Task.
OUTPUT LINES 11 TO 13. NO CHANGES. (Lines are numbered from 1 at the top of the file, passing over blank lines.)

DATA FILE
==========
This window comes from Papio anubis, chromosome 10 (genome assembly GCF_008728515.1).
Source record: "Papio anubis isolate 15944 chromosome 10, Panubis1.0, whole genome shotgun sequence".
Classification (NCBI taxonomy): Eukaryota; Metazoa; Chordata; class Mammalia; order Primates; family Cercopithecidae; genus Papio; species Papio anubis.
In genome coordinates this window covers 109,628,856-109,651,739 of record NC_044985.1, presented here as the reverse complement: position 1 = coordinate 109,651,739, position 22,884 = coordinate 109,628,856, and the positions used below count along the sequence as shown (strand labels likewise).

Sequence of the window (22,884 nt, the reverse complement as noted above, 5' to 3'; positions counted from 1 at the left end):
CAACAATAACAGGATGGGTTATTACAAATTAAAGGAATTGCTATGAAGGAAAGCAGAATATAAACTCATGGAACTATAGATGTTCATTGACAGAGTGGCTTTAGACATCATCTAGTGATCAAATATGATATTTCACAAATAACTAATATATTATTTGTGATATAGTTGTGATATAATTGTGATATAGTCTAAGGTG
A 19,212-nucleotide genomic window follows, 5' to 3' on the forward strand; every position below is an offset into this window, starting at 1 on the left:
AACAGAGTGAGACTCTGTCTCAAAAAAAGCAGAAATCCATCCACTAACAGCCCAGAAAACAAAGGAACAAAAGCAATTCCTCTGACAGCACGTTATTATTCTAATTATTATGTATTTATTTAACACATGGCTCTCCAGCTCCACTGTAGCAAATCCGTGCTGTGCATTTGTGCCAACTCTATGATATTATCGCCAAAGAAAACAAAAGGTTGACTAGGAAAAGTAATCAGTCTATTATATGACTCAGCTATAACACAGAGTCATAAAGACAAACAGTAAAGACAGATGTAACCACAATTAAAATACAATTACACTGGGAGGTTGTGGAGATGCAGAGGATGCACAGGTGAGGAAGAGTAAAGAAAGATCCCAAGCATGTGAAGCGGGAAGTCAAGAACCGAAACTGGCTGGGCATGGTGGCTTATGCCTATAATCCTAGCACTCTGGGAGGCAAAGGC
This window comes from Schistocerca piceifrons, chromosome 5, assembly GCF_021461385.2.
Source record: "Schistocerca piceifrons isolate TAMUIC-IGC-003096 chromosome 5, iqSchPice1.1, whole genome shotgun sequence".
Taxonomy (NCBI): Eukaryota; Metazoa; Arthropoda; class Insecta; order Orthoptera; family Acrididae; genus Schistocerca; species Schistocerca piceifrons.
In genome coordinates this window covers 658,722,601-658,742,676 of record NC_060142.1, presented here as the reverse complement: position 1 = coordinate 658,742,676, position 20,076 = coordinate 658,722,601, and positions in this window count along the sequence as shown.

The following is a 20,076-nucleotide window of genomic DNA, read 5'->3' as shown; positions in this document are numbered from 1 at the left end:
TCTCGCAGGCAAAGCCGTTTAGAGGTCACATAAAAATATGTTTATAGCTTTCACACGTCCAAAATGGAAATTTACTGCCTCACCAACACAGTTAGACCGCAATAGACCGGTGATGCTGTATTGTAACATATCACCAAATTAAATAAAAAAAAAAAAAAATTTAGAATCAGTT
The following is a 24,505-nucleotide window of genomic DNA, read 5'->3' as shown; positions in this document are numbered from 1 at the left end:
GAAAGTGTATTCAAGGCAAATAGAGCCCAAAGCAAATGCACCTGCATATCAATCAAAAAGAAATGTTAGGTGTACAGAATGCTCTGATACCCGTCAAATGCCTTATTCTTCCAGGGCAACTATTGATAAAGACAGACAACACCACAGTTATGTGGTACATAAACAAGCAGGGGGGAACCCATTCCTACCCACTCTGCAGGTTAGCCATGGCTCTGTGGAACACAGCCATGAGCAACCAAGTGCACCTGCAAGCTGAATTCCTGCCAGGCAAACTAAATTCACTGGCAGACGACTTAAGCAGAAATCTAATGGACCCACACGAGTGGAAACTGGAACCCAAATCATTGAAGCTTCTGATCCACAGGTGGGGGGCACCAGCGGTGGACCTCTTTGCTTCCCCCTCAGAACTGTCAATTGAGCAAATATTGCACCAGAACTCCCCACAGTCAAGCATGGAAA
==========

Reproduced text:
Taxonomy (NCBI): Eukaryota; Metazoa; Arthropoda; class Insecta; order Orthoptera; family Acrididae; genus Schistocerca; species Schistocerca piceifrons.
In genome coordinates this window covers 658,722,601-658,742,676 of record NC_060142.1, presented here as the reverse complement: position 1 = coordinate 658,742,676, position 20,076 = coordinate 658,722,601, and positions in this window count along the sequence as shown.

The following is a 20,076-nucleotide window of genomic DNA, read 5'->3' as shown; positions in this document are numbered from 1 at the left end: